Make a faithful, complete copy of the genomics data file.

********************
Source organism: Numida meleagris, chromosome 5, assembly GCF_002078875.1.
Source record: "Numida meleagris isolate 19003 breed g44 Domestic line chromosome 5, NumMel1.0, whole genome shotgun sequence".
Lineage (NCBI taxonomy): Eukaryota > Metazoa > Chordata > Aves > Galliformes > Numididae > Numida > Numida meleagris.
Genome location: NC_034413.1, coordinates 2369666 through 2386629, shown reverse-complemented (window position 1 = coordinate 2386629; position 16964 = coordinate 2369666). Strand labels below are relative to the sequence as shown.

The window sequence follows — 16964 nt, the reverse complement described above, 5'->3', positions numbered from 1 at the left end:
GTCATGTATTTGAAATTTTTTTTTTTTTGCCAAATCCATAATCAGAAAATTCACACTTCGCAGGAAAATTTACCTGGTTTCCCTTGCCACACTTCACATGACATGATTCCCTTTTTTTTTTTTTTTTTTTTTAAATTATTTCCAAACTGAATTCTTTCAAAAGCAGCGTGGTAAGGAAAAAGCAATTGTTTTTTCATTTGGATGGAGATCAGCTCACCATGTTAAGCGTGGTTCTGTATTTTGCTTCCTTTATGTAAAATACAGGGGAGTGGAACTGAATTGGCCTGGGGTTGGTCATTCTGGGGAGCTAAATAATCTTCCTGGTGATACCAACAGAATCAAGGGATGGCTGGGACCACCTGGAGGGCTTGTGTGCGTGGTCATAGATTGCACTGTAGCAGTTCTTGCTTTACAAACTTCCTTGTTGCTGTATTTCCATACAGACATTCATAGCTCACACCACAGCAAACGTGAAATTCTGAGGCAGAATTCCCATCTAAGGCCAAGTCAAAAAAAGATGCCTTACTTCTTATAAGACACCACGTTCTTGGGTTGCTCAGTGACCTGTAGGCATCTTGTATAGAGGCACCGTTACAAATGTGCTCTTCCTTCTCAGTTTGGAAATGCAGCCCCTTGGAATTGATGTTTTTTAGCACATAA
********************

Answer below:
Source organism: Numida meleagris, chromosome 5, assembly GCF_002078875.1.
Source record: "Numida meleagris isolate 19003 breed g44 Domestic line chromosome 5, NumMel1.0, whole genome shotgun sequence".
Lineage (NCBI taxonomy): Eukaryota > Metazoa > Chordata > Aves > Galliformes > Numididae > Numida > Numida meleagris.
Genome location: NC_034413.1, coordinates 2369666 through 2386629, shown reverse-complemented (window position 1 = coordinate 2386629; position 16964 = coordinate 2369666). Strand labels below are relative to the sequence as shown.

The window sequence follows — 16964 nt, the reverse complement described above, 5'->3', positions numbered from 1 at the left end:
GTCATGTATTTGAAATTTTTTTTTTTTTGCCAAATCCATAATCAGAAAATTCACACTTCGCAGGAAAATTTACCTGGTTTCCCTTGCCACACTTCACATGACATGATTCCCTTTTTTTTTTTTTTTTTTTTTAAATTATTTCCAAACTGAATTCTTTCAAAAGCAGCGTGGTAAGGAAAAAGCAATTGTTTTTTCATTTGGATGGAGATCAGCTCACCATGTTAAGCGTGGTTCTGTATTTTGCTTCCTTTATGTAAAATACAGGGGAGTGGAACTGAATTGGCCTGGGGTTGGTCATTCTGGGGAGCTAAATAATCTTCCTGGTGATACCAACAGAATCAAGGGATGGCTGGGACCACCTGGAGGGCTTGTGTGCGTGGTCATAGATTGCACTGTAGCAGTTCTTGCTTTACAAACTTCCTTGTTGCTGTATTTCCATACAGACATTCATAGCTCACACCACAGCAAACGTGAAATTCTGAGGCAGAATTCCCATCTAAGGCCAAGTCAAAAAAAGATGCCTTACTTCTTATAAGACACCACGTTCTTGGGTTGCTCAGTGACCTGTAGGCATCTTGTATAGAGGCACCGTTACAAATGTGCTCTTCCTTCTCAGTTTGGAAATGCAGCCCCTTGGAATTGATGTTTTTTAGCACATAA